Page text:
Thought, fact and quote for the day 9/2/12
Seven Acre Horse Sanctuary - Giving horses/ponies a second chance..
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Thought, fact and quote for the day 9/2/12

Thought 4the day: Sometimes you have to be guarded as to what you say or how you say things as its the easiest option in life. Horses and ponies are the same. Everyone has a life story. Not one can say they haven't. Not all of our four legged friends are too bothered about their past and live in the now and the tomorrow not what happened or why. Helping them is to treat them as if their not victim...s but survivors or your making them relive things they chose to forget. You do get the ones that are very very angry and it can take so much time to get through to these if at all. Their anger is from the past these luckily are rare. Sometimes professional help might need to be sorted if your not ready to deal with an angry horse. You also get the ones that act like who me i got hurt did i? Forgetful could be used lol Or you could say they have moved on. Horses are just like us if not more forgiving i might say. Let them move on don't keep making them relive. As we always say 'The past is the past let them look forward to the future!'
Quote 4the day: No philosophers so thoroughly comprehend us as dogs and horses.
Fact4 the day: Conformation of the feet and base

Toeing out causing the horse to wing-in with his front legs.
Toe-Out/Splay Footed
The horse's feet are turned away from each other
Common fault
Causes winging motion that may lead to interfering injury around fetlock or splint.
As horse wings inward, there is a chance that he may step on himself, stumble, and fall.
A horse that is “tied in behind the elbow” has restricted movement of the upper arm because there is less clearance for the humerus (it angles into the body too much). Reduced clearance of legs causes horse to toe-out to compensate.

Toe-In, Pigeon-Toed
Toes of hooves face in toward each other
Common fault
Pigeon-toes cause excess strain on the outside of the lower structures of the limb as the horse hits hard on the outside hoof wall. This often leads to high or low ringbone. The horse is also predisposed to sidebone and sole bruising.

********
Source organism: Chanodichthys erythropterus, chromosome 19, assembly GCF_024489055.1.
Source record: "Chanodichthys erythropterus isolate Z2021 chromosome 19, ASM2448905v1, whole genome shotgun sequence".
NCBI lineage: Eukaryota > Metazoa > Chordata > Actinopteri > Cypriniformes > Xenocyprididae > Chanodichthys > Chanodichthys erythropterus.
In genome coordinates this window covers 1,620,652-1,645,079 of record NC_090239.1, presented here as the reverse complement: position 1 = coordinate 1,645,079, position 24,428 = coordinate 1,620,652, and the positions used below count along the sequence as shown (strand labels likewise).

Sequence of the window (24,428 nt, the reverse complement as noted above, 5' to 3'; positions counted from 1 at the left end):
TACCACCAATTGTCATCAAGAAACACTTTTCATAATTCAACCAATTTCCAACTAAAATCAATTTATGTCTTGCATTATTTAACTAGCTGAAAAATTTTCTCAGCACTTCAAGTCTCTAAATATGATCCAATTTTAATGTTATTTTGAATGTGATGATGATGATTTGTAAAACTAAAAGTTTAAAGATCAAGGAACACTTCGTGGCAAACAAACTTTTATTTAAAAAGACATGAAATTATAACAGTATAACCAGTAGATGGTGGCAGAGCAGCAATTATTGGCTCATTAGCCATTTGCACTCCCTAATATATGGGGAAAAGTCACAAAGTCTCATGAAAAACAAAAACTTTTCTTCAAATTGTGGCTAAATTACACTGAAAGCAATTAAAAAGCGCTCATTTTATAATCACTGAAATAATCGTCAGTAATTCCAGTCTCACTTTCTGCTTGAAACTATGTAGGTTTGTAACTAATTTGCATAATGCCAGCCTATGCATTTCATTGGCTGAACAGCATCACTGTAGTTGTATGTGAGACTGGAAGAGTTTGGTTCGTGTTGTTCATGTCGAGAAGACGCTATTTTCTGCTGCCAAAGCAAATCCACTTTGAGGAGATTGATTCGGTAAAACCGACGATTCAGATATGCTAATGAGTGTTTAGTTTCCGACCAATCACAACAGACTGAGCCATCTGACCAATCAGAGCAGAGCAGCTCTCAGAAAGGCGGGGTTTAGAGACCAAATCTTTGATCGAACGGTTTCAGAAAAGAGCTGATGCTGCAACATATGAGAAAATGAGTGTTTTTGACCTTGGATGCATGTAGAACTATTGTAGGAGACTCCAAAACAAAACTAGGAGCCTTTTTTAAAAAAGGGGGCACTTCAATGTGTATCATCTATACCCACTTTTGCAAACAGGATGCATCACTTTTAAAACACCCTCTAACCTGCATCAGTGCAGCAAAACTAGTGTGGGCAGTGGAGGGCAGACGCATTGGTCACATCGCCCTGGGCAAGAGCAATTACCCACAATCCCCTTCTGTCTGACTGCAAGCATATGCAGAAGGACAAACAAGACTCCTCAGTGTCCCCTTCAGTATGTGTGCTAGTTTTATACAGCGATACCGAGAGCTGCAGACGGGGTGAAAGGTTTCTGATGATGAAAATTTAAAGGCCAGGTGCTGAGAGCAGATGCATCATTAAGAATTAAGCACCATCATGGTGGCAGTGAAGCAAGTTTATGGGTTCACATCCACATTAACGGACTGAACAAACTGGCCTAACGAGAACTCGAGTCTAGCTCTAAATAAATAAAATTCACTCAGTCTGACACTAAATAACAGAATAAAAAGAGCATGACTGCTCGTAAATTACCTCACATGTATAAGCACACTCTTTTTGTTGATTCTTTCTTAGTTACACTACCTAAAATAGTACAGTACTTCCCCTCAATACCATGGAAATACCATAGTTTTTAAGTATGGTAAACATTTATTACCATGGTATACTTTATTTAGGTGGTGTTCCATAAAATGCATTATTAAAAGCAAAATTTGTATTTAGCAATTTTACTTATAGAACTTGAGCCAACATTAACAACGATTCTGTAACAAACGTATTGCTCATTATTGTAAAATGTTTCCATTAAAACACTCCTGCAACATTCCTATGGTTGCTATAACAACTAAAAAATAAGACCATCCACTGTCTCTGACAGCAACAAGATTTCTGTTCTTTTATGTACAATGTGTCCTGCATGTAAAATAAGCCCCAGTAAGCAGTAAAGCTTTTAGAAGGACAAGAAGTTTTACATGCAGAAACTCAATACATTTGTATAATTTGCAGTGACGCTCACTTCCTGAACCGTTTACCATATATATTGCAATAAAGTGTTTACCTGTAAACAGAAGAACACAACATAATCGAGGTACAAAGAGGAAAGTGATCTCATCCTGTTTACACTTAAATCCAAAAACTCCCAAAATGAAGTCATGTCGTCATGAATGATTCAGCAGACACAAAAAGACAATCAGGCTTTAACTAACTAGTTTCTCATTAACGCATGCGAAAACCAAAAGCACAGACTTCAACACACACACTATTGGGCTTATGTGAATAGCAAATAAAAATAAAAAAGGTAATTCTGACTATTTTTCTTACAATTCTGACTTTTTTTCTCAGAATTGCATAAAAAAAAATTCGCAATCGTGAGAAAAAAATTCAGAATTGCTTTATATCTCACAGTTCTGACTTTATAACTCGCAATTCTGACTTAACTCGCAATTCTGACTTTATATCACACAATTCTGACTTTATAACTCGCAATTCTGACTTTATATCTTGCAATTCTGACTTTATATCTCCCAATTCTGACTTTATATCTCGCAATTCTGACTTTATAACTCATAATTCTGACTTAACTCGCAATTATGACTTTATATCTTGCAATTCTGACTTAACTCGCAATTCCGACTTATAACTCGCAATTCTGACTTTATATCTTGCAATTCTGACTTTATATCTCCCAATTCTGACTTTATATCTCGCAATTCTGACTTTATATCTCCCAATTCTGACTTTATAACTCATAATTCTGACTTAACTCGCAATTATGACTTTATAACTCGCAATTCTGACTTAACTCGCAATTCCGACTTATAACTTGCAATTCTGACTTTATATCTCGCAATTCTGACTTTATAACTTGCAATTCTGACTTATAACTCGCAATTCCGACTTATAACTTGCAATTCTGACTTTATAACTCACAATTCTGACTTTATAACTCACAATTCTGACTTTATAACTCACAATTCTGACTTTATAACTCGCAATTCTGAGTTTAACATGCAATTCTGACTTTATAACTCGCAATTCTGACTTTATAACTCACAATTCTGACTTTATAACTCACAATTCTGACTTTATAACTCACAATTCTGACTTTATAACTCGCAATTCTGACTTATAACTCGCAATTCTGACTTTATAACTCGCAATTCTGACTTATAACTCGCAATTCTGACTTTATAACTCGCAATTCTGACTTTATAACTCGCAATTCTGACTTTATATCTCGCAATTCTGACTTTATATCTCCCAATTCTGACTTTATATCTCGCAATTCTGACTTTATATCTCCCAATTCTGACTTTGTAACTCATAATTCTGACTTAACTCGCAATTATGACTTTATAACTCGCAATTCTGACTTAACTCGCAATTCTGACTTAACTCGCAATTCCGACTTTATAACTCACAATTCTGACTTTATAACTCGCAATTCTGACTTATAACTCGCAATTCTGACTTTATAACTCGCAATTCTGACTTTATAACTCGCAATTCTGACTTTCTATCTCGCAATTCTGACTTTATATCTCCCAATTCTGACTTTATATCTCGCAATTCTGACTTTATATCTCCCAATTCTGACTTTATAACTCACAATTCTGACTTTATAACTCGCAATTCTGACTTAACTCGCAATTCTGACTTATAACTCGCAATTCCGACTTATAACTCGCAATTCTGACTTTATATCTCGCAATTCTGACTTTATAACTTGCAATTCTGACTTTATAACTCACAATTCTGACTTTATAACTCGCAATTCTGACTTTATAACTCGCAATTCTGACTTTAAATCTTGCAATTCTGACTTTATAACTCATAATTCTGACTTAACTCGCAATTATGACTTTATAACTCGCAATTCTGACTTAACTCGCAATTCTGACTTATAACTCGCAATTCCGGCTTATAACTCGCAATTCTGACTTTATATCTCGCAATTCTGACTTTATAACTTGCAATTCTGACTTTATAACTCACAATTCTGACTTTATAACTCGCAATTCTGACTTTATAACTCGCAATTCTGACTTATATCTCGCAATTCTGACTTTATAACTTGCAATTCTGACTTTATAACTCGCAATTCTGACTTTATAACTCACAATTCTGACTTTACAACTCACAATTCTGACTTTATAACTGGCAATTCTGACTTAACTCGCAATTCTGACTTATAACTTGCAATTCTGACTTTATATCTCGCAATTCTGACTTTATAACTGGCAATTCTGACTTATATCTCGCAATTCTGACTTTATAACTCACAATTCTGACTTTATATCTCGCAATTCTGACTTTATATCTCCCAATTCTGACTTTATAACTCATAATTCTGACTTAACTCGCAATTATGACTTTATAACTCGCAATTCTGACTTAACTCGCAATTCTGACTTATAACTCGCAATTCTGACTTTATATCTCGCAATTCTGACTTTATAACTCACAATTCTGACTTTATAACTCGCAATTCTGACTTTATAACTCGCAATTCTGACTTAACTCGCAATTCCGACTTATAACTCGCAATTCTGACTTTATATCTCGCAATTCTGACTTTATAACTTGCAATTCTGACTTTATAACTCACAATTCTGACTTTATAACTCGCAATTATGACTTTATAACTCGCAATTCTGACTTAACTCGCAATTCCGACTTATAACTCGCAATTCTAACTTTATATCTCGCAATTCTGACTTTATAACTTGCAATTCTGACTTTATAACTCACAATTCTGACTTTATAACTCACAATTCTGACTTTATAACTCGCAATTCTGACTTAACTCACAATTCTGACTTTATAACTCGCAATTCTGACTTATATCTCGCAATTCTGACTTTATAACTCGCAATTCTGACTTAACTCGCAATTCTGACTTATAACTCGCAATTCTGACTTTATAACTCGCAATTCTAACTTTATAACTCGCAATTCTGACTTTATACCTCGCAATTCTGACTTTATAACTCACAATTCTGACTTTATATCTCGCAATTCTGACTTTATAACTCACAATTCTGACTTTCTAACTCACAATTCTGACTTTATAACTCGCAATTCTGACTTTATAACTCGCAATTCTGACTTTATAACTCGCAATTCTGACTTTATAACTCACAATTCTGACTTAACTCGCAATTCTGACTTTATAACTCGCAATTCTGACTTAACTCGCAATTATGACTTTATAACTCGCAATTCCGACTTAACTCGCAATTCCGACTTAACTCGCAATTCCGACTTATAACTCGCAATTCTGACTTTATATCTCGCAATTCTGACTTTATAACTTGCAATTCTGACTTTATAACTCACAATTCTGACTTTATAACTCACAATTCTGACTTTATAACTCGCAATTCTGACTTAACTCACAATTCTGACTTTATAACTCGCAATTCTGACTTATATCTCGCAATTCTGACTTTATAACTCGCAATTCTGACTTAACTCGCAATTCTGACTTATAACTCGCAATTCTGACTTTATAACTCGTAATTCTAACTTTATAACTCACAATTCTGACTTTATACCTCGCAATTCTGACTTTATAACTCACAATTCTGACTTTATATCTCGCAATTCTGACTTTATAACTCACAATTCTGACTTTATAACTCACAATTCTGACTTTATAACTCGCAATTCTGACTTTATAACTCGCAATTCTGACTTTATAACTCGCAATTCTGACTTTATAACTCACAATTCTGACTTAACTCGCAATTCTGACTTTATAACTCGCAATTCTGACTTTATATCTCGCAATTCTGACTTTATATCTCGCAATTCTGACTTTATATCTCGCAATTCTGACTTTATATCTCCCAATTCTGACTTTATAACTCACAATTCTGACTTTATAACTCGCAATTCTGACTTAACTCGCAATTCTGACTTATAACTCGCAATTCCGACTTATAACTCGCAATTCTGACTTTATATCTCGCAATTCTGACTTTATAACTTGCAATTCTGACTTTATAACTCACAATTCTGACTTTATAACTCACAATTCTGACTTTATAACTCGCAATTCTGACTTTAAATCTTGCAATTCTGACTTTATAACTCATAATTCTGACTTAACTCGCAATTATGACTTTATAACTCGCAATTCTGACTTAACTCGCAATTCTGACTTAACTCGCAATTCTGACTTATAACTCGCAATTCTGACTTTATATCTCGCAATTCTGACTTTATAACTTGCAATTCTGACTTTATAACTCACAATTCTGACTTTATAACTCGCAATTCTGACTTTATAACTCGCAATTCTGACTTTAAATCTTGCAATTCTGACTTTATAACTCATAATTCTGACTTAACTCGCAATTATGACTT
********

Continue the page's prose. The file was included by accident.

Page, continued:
The horse moves with a paddling motion, wasting energy and hastening fatigue so that he has less stamina.

Base narrow in front.
Base Narrow in Front: Toed-Out or Toed-In
The feet are closer together and more under the body than the shoulders
Fairly common fault
Base-narrow, toed-out: Stresses the outside structures of the limb, especially the outside of the foot. Causes a winging motion, leading to interfering. Predisposes the horse to plaiting. The horse tends to hit himself more when fatigued.
Base narrow, toed-in: Excessive strain on the lateral structures of fetlock, pastern, and outside of hoof wall. Causes the horse to paddle.
The horse is least suited for speed or agility sports.

Base Wide in Front: Toed-In or Toed-Out
The horse stands with its feet placed wider at the shoulders, often associated with a narrow chest.
Uncommon fault
Base wide, toed-out: the horse lands hard on the outside of the hoof wall and places excessive strain on the medial structures of the fetlock and pastern, leading to ringbone or sidebone, & potentially spraining structures of the carpus. The horse will wing in, possibly leading to an interference injury or overload injury of the splint bone.
Base wide, toed-in: the horse lands hard on the inside hoof wall, placing stress on the medial structures of limb. The horse will also paddle.

Stands Close Behind/Base Narrow Behind
With a plumb line from the point of buttock, the lower legs & feet are placed more toward the midline than the regions of hips & thigh, with a plumb line falling to the outside of the lower leg from the hock downward. Usually accompanied by bow-legged conformation.
A fairly common fault, especially in heavily muscled horses like Quarter Horses.
The hooves tend to wing in, so the horse is more likely to interfere. If the hocks touch, they may also interfere.
The horse can’t develop speed for rapid acceleration.
The outside of the hocks, fetlocks, & hooves receive excessive stress & pressure. This leads to DJD, ligament strain, hoof bruising, & quarter cracks.
The horse is best for non-speed sports & those that don’t require spins, dodges, or tight turns.
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